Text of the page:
Suppose at your annual checkup you found that your blood pressure, steady for years at 120/80, had suddenly risen to 170/115. Wouldn’t you be curious what caused the increase? Wouldn’t you be worried about possible consequences? So the doctor walks in and you start to ask what you should do but she interrupts, ”Blood pressure is natural. Without blood pressure you would be in shock and die.”
True, you ponder, but more is not always better. Doesn’t untreated high blood pressure lead to strokes and heart disease? The doctor continues, “Maybe you will be fine. We don’t know for sure that you will have a stroke. Ninety seven percent of doctors think that very high blood pressure should be treated but I think that blood pressure is very complicated and we should not be interfering in this process which is beyond our capacity to control. Let’s leave the outcome to Providence.”
At this point you, a prudent patient, will most likely want a second opinion, but some people would really rather continue with the current carefree lifestyle and enjoy the potato chips, so they happily accept the comfortable message of denial.
You have surely figured out that I am not talking about blood pressure. The silly story above is a metaphor for our situation with atmospheric carbon dioxide (CO2). For the last 800,000 years the concentration of CO2 in the atmosphere has remained steady at about 280 parts per million (ppm). Since humans began burning fossil fuels for energy, atmospheric CO2 has risen sharply and now hovers around 400 ppm. Not that 400 ppm of CO2 is intrinsically dangerous; far from it. A classroom full of children, all exhaling regularly, will easily top 800 ppm. So if nobody is dropping dead, what’s the big deal?
The rising CO2 level is like our atmospheric check engine light has come on, telling us that something has seriously changed and if we don’t get to the garage pretty quick there could be some permanent damage. For an example, over 60% of the calories that people consume are from rice, maize, and wheat. All three crops were developed during the last 10,000 years in a constant atmosphere of 280 ppm CO2. We don’t know yet how they will respond to a changing climate. If you like to eat, and seven billion of us do, that could turn out to be a very important question.
Human nature being what it is, we deal with day to day emergencies as they come up and frequently ignore situations that might cause problems in the future. Global climate change involves organic chemistry, and who can do chemistry during these times of cross border terrorists and Ebola fever?
Dr. Joshua Long, professor of environmental studies at Southwestern, has a personal stake in keeping Texas’ climate healthy. His family owns 600 acres of ranchland in Bastrop county, on which they raise grass fed beef. Josh would like his 5 year old daughter, and her children, to continue ranching. But if central Texas continues to get hotter and drier, cattle ranching will no longer be an option, and the Long family might have to sell out to developers, replacing the green pastures with endless rows of single family dwellings with xeriscaped yards.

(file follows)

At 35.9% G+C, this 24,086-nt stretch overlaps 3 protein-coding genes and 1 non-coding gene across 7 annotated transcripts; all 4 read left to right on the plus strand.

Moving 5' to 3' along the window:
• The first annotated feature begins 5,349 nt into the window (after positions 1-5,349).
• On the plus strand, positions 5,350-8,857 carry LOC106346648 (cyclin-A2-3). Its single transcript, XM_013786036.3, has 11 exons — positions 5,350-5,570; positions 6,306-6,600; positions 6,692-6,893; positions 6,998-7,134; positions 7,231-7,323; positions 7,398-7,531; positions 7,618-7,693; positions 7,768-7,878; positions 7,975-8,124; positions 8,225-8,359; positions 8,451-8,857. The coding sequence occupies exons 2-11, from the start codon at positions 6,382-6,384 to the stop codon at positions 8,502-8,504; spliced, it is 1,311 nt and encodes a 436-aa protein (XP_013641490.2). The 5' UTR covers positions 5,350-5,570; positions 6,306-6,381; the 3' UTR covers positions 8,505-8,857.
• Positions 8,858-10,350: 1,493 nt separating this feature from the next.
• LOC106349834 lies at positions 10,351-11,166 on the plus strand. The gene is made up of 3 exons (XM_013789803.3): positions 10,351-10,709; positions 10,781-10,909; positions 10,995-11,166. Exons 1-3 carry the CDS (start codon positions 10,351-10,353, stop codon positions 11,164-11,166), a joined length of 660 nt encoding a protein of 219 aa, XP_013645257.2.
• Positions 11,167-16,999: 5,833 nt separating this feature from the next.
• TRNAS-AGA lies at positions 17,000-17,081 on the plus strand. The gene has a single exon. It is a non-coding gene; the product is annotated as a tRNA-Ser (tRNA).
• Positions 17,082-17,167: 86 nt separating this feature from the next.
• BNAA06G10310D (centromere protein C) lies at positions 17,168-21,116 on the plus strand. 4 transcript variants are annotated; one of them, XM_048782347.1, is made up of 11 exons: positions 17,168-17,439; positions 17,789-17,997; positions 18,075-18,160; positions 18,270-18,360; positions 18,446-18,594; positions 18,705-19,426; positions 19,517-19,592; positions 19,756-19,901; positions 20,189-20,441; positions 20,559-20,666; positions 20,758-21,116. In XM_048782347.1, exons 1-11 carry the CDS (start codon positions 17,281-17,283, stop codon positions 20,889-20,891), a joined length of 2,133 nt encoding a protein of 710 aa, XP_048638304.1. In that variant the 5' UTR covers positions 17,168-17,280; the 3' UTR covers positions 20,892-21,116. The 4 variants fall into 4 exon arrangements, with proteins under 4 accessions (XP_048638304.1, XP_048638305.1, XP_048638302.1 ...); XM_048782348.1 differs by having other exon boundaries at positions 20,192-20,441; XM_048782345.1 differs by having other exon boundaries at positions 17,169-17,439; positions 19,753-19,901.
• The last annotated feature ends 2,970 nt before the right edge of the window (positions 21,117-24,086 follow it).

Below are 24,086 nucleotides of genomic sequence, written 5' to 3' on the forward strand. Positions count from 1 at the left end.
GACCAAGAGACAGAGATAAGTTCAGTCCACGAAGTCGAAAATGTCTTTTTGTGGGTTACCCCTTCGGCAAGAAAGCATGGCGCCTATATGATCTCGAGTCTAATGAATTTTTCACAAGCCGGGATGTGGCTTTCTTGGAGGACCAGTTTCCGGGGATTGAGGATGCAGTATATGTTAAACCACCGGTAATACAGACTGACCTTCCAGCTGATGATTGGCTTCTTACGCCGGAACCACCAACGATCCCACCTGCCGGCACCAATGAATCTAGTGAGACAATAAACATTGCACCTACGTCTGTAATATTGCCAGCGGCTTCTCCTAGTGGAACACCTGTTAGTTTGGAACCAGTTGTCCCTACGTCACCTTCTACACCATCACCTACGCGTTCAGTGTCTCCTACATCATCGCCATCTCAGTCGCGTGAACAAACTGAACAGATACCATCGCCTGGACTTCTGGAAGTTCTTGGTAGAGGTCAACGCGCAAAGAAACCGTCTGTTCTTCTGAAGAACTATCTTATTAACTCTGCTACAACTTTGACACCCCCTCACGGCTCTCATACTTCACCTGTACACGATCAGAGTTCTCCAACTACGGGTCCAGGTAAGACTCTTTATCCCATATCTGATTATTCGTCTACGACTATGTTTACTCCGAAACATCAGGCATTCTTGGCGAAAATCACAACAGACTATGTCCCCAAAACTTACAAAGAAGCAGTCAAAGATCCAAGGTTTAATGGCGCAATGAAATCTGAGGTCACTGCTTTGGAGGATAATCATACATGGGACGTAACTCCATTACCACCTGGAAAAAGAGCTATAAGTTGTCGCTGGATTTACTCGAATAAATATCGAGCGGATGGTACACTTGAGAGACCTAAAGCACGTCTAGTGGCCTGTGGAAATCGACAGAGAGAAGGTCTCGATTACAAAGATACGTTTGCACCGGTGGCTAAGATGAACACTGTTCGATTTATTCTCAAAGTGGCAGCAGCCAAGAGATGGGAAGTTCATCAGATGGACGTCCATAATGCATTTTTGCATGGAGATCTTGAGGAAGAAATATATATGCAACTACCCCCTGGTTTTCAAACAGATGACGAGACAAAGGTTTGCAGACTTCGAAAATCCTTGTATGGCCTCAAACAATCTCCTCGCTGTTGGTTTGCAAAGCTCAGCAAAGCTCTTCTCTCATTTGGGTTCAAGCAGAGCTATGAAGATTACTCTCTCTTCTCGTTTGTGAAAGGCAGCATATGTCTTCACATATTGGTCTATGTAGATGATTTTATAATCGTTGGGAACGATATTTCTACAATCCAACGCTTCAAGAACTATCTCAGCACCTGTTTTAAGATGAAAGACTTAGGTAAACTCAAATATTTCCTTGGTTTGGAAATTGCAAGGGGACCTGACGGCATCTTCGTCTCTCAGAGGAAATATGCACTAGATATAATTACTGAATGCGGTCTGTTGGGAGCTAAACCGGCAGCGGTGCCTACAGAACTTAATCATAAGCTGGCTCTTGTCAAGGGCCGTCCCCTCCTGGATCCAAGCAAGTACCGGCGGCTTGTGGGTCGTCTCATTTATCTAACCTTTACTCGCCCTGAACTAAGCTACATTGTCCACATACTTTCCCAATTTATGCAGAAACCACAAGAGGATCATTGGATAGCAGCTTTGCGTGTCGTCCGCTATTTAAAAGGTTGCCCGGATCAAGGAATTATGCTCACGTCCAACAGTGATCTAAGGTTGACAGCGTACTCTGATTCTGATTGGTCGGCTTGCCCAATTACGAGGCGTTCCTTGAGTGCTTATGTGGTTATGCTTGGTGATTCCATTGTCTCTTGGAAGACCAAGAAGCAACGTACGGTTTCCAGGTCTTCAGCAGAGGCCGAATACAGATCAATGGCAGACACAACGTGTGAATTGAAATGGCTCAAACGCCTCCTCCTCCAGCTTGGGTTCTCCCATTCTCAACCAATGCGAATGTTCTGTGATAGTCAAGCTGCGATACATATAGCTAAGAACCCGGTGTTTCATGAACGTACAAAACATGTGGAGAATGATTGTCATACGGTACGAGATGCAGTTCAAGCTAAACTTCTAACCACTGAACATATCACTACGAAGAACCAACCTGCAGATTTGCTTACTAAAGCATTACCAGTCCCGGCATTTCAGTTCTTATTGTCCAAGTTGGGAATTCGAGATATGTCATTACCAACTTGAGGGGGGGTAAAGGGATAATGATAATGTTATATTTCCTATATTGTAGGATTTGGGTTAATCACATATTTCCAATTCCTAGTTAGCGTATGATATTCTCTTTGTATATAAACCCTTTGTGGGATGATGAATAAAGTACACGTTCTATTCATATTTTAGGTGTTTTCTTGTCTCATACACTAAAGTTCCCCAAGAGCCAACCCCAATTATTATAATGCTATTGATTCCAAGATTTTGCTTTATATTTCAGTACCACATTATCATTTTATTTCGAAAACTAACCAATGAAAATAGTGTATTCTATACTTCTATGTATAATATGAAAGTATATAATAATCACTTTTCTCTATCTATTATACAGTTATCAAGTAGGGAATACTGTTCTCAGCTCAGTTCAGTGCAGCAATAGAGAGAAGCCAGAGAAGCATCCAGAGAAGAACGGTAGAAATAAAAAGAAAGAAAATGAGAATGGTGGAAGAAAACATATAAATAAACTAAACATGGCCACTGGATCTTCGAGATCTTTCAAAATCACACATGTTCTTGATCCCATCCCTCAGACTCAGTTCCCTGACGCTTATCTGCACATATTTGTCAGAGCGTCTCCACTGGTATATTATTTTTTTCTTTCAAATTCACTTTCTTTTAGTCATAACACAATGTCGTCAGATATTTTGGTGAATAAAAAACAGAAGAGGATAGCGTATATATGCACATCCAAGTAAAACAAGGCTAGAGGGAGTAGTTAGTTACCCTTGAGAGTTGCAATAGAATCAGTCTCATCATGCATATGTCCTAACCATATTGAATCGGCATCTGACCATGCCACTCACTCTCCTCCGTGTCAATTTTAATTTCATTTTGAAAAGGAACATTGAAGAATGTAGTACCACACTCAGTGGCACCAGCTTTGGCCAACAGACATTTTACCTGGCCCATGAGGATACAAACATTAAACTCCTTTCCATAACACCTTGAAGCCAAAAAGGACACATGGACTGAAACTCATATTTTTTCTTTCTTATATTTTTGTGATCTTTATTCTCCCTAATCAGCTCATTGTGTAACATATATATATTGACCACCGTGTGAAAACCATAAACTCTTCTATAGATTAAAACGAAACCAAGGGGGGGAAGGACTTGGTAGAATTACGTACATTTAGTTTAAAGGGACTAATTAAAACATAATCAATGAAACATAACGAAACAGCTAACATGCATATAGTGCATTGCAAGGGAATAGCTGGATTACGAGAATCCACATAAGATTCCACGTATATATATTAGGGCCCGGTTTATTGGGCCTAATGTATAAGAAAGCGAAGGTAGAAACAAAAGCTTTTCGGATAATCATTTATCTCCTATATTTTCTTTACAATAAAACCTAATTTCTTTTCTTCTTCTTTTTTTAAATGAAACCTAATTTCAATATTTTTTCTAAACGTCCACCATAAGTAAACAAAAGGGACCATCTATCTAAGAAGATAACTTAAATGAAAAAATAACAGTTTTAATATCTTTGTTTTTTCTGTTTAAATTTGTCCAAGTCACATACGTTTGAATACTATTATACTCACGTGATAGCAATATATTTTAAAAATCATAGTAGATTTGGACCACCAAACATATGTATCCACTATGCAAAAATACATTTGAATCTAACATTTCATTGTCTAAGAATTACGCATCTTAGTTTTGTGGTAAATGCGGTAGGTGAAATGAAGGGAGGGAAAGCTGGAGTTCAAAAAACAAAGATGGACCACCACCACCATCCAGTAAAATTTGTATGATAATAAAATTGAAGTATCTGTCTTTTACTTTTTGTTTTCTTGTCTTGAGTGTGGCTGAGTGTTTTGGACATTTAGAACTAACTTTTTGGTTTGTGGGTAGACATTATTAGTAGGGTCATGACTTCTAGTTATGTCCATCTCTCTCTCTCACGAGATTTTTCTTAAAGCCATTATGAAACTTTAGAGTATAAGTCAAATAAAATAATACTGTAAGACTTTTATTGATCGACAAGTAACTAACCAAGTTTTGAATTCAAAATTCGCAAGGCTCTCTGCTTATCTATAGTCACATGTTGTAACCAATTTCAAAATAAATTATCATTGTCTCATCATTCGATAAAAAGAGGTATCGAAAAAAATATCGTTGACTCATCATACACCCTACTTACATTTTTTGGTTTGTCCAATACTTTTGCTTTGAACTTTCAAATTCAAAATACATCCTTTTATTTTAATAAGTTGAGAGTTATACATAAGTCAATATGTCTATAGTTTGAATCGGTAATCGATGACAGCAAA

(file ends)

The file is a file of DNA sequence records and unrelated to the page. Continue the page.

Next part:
Dr. Long, a geographer by training, studies how people interact with their local environment. He is currently writing a book on Texas environmental policy: what made us choose this particular path for development, why do oil and gas provide 15% of our gross state product? Why does Texas, with an abundance of natural gas, burn so much coal that we emit more greenhouse gas and mercury pollution than any other state. He is interested in figuring out how we might chart a new path into the future that would be just as lucrative, but more sustainable, than the one we are on now. I asked him to define the overused word “sustainable”. He laughed because there are 26 million differing opinions about Texas environmental policy. Dr. Long, who calls himself an independent voter, laments the idea that Democrats are considered pro-environment and Republicans pro-business, a dichotomy that makes no sense. A businessman has to protect his resources and an environmentalist has to make a living. We all worry about water and lament the invasion of bastard cabbage. Surely we could find some common ground on stewardship of the atmosphere.
On Thursday, September 18 at 7 pm in the main sanctuary at First United Methodist Church, Dr. Long will conduct a seminar titled “What’s The Big Fuss About Climate Change?” He will discuss likely effects of climate change in Texas and discuss actions we might take to mitigate adverse effects. People of all political persuasions are welcome to attend and participate in a lively discussion of science and politics.